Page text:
08 Jun FDIC 370 Automation Creates ‘Compliance with Benefits’ Scenario for Big Banks in Age of COVID-19
The FDIC did not have a global pandemic or the threat of a worldwide liquidity crunch in mind when it finalized Part 370 of its Rules and Regulations “Recordkeeping for Timely Deposit Insurance Determination,” back in April of 2017, but the Herculean effort that went into complying with the rule sure helped when the COVID-19 crisis emerged.
The rules were designed to protect bank deposit accounts in the event of a bank failure. They required banks with at least two million deposit accounts to be able to deliver an integrated view of their entire deposit base, including depositors, beneficiaries and third-party managed accounts across all account types, deposit systems and customer identifiers in 24 hours or less.
Armed with this level of granularity into detailed account holdings, the FDIC would, in theory, be able to step in and facilitate rapid payment of insured deposits in the event of a bank failure.
The initial compliance date for the rules went into effect this past April and represented one of the most significant overhauls to how big banks store, process and handle account information since the financial crisis. Banks needed to be able to calculate insured and uninsured amounts, verify that all deposits include required information and ensure the accuracy of these outputs. They also needed to do this across a fragmented set of computer systems and disparate accounts that had been merged, acquired and divested over the last decade of banking industry consolidation.
It was a mammoth data sourcing, aggregation and calculation exercise, but AxiomSL’s FDIC Part 370 solution streamlined a great deal of the heavy lifting, creating a rules-based framework for automating the process. By the April compliance date, several AxiomSL clients went live with the rest taking the 1-year extension.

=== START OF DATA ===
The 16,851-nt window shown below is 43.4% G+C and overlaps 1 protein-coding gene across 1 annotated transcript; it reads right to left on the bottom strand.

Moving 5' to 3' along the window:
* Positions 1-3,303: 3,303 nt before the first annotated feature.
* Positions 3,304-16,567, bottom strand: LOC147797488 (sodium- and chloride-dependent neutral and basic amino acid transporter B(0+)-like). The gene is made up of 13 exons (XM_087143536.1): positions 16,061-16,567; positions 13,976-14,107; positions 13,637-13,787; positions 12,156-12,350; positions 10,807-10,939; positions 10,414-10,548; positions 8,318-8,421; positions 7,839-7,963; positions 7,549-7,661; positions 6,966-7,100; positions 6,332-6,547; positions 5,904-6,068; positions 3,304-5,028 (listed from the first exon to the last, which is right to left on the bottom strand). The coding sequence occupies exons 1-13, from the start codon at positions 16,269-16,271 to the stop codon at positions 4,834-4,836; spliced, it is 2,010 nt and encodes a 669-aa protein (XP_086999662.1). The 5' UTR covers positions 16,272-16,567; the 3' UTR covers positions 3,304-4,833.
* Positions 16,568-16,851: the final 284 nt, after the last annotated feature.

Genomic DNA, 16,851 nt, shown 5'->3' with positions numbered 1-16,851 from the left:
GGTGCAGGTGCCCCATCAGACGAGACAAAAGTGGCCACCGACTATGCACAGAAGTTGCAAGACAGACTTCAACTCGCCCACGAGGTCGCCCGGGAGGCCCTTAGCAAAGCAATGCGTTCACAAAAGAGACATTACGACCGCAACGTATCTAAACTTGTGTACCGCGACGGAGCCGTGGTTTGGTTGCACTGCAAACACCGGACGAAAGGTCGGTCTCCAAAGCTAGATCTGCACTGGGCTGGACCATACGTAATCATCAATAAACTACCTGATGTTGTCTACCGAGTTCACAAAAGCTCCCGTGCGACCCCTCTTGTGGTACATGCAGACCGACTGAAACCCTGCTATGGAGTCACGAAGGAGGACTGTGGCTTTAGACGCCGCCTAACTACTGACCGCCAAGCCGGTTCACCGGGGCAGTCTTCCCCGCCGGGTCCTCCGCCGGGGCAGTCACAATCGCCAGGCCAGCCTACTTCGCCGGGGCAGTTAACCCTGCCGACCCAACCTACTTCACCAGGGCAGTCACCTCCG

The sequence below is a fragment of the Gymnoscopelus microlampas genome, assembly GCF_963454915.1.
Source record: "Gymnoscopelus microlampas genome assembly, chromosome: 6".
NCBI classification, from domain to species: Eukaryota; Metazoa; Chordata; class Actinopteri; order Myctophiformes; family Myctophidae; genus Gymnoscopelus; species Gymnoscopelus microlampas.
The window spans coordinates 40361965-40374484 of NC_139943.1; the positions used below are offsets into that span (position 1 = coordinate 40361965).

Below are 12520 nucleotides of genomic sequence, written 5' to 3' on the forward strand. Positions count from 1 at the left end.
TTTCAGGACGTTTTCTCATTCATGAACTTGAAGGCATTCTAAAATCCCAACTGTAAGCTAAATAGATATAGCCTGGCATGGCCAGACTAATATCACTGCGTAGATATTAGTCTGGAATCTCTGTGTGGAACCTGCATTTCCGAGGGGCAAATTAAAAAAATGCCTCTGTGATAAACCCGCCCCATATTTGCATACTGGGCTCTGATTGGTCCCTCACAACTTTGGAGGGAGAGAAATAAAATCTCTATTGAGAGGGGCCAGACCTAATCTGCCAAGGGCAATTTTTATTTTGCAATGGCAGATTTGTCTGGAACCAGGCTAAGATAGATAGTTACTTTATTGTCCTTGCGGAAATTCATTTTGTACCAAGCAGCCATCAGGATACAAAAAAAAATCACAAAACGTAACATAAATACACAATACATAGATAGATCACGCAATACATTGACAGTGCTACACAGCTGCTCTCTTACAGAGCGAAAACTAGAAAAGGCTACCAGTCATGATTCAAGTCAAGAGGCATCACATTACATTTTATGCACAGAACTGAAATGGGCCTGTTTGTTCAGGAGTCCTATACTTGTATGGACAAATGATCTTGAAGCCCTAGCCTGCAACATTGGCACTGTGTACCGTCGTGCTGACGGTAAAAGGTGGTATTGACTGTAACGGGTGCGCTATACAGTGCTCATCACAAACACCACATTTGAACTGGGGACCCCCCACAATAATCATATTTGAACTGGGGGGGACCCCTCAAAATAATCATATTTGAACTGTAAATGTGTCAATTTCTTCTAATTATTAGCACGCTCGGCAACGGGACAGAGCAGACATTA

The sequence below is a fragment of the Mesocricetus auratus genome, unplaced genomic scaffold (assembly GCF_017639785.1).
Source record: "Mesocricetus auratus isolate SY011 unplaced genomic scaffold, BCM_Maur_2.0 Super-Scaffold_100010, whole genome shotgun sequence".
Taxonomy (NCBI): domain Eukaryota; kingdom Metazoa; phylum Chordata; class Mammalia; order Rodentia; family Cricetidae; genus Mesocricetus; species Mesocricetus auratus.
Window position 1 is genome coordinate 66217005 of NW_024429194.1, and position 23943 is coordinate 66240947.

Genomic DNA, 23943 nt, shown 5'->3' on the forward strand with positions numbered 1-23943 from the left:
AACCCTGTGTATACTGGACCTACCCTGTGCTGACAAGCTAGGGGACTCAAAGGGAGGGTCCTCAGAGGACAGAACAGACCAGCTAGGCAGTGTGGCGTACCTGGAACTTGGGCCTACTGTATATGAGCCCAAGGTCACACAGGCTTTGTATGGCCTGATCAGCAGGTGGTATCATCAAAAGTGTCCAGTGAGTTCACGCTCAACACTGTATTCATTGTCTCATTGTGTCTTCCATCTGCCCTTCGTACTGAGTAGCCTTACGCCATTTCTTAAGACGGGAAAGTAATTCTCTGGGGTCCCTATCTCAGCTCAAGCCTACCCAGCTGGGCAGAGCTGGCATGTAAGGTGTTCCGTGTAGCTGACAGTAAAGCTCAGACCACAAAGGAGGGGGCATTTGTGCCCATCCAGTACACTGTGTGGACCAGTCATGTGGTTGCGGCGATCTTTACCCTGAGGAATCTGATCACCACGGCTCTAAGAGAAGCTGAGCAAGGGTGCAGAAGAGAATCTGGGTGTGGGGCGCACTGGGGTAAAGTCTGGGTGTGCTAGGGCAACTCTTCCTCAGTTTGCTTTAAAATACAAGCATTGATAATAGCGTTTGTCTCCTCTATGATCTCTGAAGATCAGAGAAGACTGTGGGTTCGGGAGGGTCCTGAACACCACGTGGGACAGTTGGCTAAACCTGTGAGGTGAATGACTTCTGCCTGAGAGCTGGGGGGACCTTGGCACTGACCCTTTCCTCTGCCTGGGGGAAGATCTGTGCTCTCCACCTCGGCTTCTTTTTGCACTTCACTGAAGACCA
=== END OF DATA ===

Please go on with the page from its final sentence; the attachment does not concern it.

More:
Daily Liquidity Reporting Enters the Equation
That day of reckoning came sooner than anyone expected. Just as the dust was settling on FDIC 370, the COVID-19 crisis ushered in a host of new liquidity reporting requirements that were put in place after the 2008 financial crisis. Among these were requirements for daily reporting of the U.S. Federal Reserve Board’s granular liquidity reporting via the FR 2052a report.
Big banks always needed to be able to report these details, but – prior to COVID-19 – most of them only needed to report them on a monthly basis. Under the looming threat of a pandemic-inspired liquidity crunch, however, 39 of the largest U.S. and International banks operating in the U.S. were required to deliver this information daily.
Thanks in part to the work that had already been done automating the data collection and reporting process for FDIC 370, banks are in better position to access and analyze their granular data needed for liquidity reporting. They are also better prepared to dig into the details of their deposit bases to evaluate the effects of changing interest rates when crisis struck.
While none of these was the intended goal of FDIC 370, the application of the rules became a catalyst to instilling public confidence in the U.S. banking system during the height of the COVID-19 crisis because it improved transparency into detailed risk exposures and codified recordkeeping processes that make it easier to track risk at a granular level going forward. Call it a fringe benefit of smart investment in regulatory compliance technology or a cosmic alignment of supply and demand, but it was more than just luck that made these banks prepared for the COVID-inspired risk reporting hustle.